the clouds break as the sun sets
allowing low rays to protrude from behind the horizon
casting a spell of pink over the valley.


Dissolve with me into the fog
that hides the land and muffles the sound
to where we only see an outline of trees
and hear the screech of an owl,
our gasps for air and the pounding of our hearts.
Clasp my hand and explore
the subtle world closing in.

until there is only the other
and together we embrace to ward off the chill

Wednesday, January 12, 2005

It ain't suppose to rain in January

The snow was almost good enough to snow and now it's raining and melting. When it's not raining, fog covers the land, creating a mystical view. I miss sunshine and open skies and snow in the mountains. But I am thankful, too. I'm surrounded by good folk, am in good health, and haven't had to swim in a tsunami lately. Even if I can't ski, I'm grateful for regular opportunites to swim. And I'm grateful for a friend who introduced me to Pramoedya Ananta Toer's writing. I enjoyed The Girl from the Coast, a novel about his grandmother, and look forward to reading more of his works.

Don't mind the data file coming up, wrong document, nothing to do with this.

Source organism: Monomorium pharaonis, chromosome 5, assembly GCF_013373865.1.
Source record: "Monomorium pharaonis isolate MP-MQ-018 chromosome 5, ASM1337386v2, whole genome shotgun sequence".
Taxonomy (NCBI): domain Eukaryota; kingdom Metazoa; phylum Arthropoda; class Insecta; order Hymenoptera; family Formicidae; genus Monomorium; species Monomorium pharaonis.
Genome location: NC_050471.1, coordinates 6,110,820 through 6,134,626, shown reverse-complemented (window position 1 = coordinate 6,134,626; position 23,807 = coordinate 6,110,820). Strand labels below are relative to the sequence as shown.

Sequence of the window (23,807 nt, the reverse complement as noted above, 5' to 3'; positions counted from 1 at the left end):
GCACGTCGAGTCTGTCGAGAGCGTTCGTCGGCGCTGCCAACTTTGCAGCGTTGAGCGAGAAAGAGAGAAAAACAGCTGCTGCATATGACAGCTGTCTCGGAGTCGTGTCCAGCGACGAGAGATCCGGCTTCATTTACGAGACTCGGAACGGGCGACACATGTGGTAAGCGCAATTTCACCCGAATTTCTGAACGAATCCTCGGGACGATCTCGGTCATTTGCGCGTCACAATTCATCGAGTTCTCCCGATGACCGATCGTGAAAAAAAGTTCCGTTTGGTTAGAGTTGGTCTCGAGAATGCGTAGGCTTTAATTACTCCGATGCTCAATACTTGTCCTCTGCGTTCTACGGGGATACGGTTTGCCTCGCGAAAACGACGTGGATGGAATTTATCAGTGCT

Sunday, January 09, 2005

Christmas is over. I've taken the tree down and abandoned my railway until next year. Sure wish we would get some consistant winter weather so that the skiing would improve. Until then, I'll be content to sit by the fire and sip aged Rum while reading a stash of Railroad magazines from the 1940s given to me by my grandmother.